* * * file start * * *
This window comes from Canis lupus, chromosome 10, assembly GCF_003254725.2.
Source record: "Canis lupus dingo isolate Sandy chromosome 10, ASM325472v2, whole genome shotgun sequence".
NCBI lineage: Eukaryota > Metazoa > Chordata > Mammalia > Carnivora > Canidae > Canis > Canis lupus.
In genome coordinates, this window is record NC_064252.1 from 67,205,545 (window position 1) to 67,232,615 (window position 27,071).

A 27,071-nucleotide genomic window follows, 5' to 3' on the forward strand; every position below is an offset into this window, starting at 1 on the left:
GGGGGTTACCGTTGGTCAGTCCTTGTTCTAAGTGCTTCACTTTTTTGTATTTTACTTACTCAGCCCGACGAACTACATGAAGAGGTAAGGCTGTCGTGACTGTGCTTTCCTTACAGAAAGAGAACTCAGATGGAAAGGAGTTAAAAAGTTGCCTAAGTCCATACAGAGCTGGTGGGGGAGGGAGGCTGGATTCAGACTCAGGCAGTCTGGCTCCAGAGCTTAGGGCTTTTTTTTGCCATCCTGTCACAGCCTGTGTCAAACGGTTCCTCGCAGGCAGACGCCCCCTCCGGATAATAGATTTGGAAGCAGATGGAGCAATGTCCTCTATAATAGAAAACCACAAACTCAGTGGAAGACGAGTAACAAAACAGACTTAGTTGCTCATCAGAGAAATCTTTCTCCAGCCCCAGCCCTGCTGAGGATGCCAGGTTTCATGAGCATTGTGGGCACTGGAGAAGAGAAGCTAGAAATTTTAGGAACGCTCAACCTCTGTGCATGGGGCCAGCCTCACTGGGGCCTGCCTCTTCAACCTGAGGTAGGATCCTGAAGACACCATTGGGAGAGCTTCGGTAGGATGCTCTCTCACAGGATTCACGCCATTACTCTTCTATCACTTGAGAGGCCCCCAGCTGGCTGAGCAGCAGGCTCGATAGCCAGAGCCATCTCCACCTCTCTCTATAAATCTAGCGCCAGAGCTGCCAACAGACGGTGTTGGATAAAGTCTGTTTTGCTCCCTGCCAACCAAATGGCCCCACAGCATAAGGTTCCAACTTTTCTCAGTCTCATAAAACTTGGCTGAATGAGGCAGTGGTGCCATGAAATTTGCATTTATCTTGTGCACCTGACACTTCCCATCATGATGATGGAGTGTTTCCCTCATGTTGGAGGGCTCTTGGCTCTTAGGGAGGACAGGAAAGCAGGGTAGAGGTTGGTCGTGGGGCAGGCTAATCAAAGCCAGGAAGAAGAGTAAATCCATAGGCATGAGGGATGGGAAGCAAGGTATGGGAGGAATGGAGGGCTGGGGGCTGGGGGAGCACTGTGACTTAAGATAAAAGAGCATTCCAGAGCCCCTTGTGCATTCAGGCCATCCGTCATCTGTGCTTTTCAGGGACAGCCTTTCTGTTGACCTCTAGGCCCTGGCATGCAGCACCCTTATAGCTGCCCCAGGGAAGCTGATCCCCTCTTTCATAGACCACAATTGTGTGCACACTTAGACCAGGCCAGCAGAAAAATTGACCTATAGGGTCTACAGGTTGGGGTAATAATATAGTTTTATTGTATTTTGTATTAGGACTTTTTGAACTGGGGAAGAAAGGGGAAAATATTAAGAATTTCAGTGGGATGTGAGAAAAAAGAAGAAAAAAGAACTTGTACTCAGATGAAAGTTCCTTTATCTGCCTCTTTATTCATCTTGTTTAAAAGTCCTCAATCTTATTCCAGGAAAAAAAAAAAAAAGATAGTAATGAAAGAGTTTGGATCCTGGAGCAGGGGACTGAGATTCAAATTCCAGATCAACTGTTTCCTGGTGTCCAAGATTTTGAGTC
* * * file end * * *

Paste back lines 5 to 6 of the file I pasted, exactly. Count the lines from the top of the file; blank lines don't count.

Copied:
A 27,071-nucleotide genomic window follows, 5' to 3' on the forward strand; every position below is an offset into this window, starting at 1 on the left:
GGGGGTTACCGTTGGTCAGTCCTTGTTCTAAGTGCTTCACTTTTTTGTATTTTACTTACTCAGCCCGACGAACTACATGAAGAGGTAAGGCTGTCGTGACTGTGCTTTCCTTACAGAAAGAGAACTCAGATGGAAAGGAGTTAAAAAGTTGCCTAAGTCCATACAGAGCTGGTGGGGGAGGGAGGCTGGATTCAGACTCAGGCAGTCTGGCTCCAGAGCTTAGGGCTTTTTTTTGCCATCCTGTCACAGCCTGTGTCAAACGGTTCCTCGCAGGCAGACGCCCCCTCCGGATAATAGATTTGGAAGCAGATGGAGCAATGTCCTCTATAATAGAAAACCACAAACTCAGTGGAAGACGAGTAACAAAACAGACTTAGTTGCTCATCAGAGAAATCTTTCTCCAGCCCCAGCCCTGCTGAGGATGCCAGGTTTCATGAGCATTGTGGGCACTGGAGAAGAGAAGCTAGAAATTTTAGGAACGCTCAACCTCTGTGCATGGGGCCAGCCTCACTGGGGCCTGCCTCTTCAACCTGAGGTAGGATCCTGAAGACACCATTGGGAGAGCTTCGGTAGGATGCTCTCTCACAGGATTCACGCCATTACTCTTCTATCACTTGAGAGGCCCCCAGCTGGCTGAGCAGCAGGCTCGATAGCCAGAGCCATCTCCACCTCTCTCTATAAATCTAGCGCCAGAGCTGCCAACAGACGGTGTTGGATAAAGTCTGTTTTGCTCCCTGCCAACCAAATGGCCCCACAGCATAAGGTTCCAACTTTTCTCAGTCTCATAAAACTTGGCTGAATGAGGCAGTGGTGCCATGAAATTTGCATTTATCTTGTGCACCTGACACTTCCCATCATGATGATGGAGTGTTTCCCTCATGTTGGAGGGCTCTTGGCTCTTAGGGAGGACAGGAAAGCAGGGTAGAGGTTGGTCGTGGGGCAGGCTAATCAAAGCCAGGAAGAAGAGTAAATCCATAGGCATGAGGGATGGGAAGCAAGGTATGGGAGGAATGGAGGGCTGGGGGCTGGGGGAGCACTGTGACTTAAGATAAAAGAGCATTCCAGAGCCCCTTGTGCATTCAGGCCATCCGTCATCTGTGCTTTTCAGGGACAGCCTTTCTGTTGACCTCTAGGCCCTGGCATGCAGCACCCTTATAGCTGCCCCAGGGAAGCTGATCCCCTCTTTCATAGACCACAATTGTGTGCACACTTAGACCAGGCCAGCAGAAAAATTGACCTATAGGGTCTACAGGTTGGGGTAATAATATAGTTTTATTGTATTTTGTATTAGGACTTTTTGAACTGGGGAAGAAAGGGGAAAATATTAAGAATTTCAGTGGGATGTGAGAAAAAAGAAGAAAAAAGAACTTGTACTCAGATGAAAGTTCCTTTATCTGCCTCTTTATTCATCTTGTTTAAAAGTCCTCAATCTTATTCCAGGAAAAAAAAAAAAAAGATAGTAATGAAAGAGTTTGGATCCTGGAGCAGGGGACTGAGATTCAAATTCCAGATCAACTGTTTCCTGGTGTCCAAGATTTTGAGTC